Erland Cooper new video for Skreevar from third and final album in his triptych
31 May 2020
ERLAND COOPER today releases the third and final album in his triptych shaped by the Orkney islands where he grew up - Hether Blether is out now on standard and limited-edition vinyl, CD and digitally via Phases.
Directed by long-time friend and collaborator Alex Kozobolis, the new video for ‘Skreevar’ sees Cooper take us on a single shot journey through the narrow streets of Stromness, down to the shore:
Hailing from the archipelago of Orkney in Scotland, the contemporary composer and multi-instrumentalist has so far explored the birdlife (2018’s Solan Goose), the sea (2019’s Sule Skerry) and, on Hether Blether, he turns his attention to the land and its people. Named after a hidden island in folklore, said to rise green and fertile from time to time from the foam. Inspired, in essence, by Orcadian poet George Mackay Brown, filmmaker Margaret Tait and composer Peter Maxwell Davies before him, this final album is a celebration of the Islands’ memory held in timeless landscape, community, myth and mythology. The album looks to the past through the stories of the island and to the present and future through its people.
Cooper recently unveiled a specially created piece featuring over 300 field recordings sent in to Chris Hawkins’ BBC 6Music programme. The field recordings, all sounds listeners had noticed since lockdown began, appear on ‘A Nightingale Sings Outside Our Window’ alongside the voice of Florence Nightingale, Galya Bisengalieva (Solo Violin), Robert Ames (Solo Viola) and Paul Weller:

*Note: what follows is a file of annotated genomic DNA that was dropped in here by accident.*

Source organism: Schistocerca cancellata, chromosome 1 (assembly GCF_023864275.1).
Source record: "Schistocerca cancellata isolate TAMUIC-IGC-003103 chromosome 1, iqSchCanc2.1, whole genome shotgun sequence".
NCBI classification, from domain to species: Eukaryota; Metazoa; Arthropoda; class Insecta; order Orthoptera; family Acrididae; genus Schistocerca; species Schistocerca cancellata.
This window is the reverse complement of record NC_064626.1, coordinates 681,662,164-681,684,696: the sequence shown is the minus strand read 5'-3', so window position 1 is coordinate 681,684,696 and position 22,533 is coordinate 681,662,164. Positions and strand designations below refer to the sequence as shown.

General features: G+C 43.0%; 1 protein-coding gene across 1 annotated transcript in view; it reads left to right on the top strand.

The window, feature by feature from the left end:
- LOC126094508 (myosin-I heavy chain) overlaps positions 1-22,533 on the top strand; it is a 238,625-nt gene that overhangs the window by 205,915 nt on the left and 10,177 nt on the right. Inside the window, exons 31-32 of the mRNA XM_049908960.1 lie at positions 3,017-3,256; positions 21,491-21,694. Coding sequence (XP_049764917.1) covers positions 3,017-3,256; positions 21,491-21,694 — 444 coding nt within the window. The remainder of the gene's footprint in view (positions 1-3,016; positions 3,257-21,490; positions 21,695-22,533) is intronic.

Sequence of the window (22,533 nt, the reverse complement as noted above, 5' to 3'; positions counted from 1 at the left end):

The new album, Hether Blether, weaves elements of the first two albums in the trilogy, bringing them together in a full circle around the cycles of the changing seasons. Throughout the triptych, Cooper explores a restorative path in the rhythm and poetry of the everyday, deep within a land and community at the edge of the world. On Hether Blether, as on the albums before, song titles are taken from local dialect and nod to the places and stories of the island (‘Noup Head’, ‘Rousay’, ‘Longhope’) as well as the people themselves (‘Peedie Breeks’).
This may be the last in the series, but Cooper hasn’t left the Orkneys behind him just yet. “It’s still with me,” he says. “I’m only just coming to terms with where it’s taken me – from a place of necessary escape, to a very different world.”
To accompany the album, Erland is also making a children’s sheet music book for beginner to intermediate, piano, violin and recorder called ‘Fledgling’. It involves pictures from a local school on the Island, local artists, as well as contributions from nature writers and will be released later in the year.